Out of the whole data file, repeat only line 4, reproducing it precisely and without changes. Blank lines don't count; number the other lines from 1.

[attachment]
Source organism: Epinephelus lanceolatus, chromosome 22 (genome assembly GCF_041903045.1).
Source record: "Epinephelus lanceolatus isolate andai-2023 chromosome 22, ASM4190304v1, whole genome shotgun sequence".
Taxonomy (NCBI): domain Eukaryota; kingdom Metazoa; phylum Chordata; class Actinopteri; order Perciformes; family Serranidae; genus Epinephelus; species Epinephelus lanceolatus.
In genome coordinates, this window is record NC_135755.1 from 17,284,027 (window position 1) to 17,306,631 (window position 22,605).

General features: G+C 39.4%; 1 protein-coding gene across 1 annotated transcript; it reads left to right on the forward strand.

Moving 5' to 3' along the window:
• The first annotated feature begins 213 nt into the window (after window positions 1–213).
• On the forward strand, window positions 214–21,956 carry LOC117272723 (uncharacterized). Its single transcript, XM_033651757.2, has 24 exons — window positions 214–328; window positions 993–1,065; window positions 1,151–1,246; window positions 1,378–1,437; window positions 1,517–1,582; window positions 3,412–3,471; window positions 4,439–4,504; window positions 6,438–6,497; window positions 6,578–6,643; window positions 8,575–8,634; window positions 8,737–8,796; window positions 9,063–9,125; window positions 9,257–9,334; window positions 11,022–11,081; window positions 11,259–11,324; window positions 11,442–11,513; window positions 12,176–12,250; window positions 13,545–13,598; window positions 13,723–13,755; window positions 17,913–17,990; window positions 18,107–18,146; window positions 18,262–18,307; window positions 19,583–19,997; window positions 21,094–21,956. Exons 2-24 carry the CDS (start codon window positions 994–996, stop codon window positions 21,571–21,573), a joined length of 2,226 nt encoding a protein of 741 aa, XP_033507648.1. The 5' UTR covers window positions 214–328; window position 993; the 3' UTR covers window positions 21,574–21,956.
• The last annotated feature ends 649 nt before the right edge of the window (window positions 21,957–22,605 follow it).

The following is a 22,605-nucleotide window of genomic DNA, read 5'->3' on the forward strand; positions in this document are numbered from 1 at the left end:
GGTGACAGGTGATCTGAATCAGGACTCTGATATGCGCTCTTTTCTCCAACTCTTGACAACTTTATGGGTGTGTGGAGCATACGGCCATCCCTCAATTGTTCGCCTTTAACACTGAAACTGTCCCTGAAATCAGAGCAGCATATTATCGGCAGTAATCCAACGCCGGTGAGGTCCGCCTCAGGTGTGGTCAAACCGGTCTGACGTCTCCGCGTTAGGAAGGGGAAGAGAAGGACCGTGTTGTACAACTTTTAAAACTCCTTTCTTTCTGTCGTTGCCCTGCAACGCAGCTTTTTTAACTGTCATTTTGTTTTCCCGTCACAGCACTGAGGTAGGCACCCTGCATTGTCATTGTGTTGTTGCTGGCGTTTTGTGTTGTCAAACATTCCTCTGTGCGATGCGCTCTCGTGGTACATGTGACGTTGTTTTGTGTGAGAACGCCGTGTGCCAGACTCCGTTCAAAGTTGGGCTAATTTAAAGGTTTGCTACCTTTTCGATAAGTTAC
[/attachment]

In genome coordinates, this window is record NC_135755.1 from 17,284,027 (window position 1) to 17,306,631 (window position 22,605).